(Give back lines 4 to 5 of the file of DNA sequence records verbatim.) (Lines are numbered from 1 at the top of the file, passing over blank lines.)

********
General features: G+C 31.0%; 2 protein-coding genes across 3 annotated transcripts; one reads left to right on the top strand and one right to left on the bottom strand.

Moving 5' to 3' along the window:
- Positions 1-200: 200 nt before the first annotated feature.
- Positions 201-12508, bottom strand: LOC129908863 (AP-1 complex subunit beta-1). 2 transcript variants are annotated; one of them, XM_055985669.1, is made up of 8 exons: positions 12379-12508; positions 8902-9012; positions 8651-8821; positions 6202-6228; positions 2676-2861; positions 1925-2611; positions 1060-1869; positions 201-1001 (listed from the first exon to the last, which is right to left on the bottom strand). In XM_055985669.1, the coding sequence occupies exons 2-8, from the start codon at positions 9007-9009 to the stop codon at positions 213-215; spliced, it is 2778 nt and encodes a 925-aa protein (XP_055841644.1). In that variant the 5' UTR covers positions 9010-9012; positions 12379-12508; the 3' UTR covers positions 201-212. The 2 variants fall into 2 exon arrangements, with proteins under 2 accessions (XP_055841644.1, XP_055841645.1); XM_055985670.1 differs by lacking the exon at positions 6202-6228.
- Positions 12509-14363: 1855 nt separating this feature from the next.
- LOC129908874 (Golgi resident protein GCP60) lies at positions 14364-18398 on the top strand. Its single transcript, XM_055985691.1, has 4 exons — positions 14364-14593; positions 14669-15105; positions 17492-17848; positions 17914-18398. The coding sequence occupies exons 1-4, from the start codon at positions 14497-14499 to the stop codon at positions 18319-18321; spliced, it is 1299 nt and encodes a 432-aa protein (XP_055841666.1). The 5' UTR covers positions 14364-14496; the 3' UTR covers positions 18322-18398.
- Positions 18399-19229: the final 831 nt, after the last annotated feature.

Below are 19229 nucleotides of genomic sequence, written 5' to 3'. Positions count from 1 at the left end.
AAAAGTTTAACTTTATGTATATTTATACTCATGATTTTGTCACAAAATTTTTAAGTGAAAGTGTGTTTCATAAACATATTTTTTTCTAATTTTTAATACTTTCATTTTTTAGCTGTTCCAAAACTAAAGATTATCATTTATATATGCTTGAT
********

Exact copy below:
- Positions 201-12508, bottom strand: LOC129908863 (AP-1 complex subunit beta-1). 2 transcript variants are annotated; one of them, XM_055985669.1, is made up of 8 exons: positions 12379-12508; positions 8902-9012; positions 8651-8821; positions 6202-6228; positions 2676-2861; positions 1925-2611; positions 1060-1869; positions 201-1001 (listed from the first exon to the last, which is right to left on the bottom strand). In XM_055985669.1, the coding sequence occupies exons 2-8, from the start codon at positions 9007-9009 to the stop codon at positions 213-215; spliced, it is 2778 nt and encodes a 925-aa protein (XP_055841644.1). In that variant the 5' UTR covers positions 9010-9012; positions 12379-12508; the 3' UTR covers positions 201-212. The 2 variants fall into 2 exon arrangements, with proteins under 2 accessions (XP_055841644.1, XP_055841645.1); XM_055985670.1 differs by lacking the exon at positions 6202-6228.
- Positions 12509-14363: 1855 nt separating this feature from the next.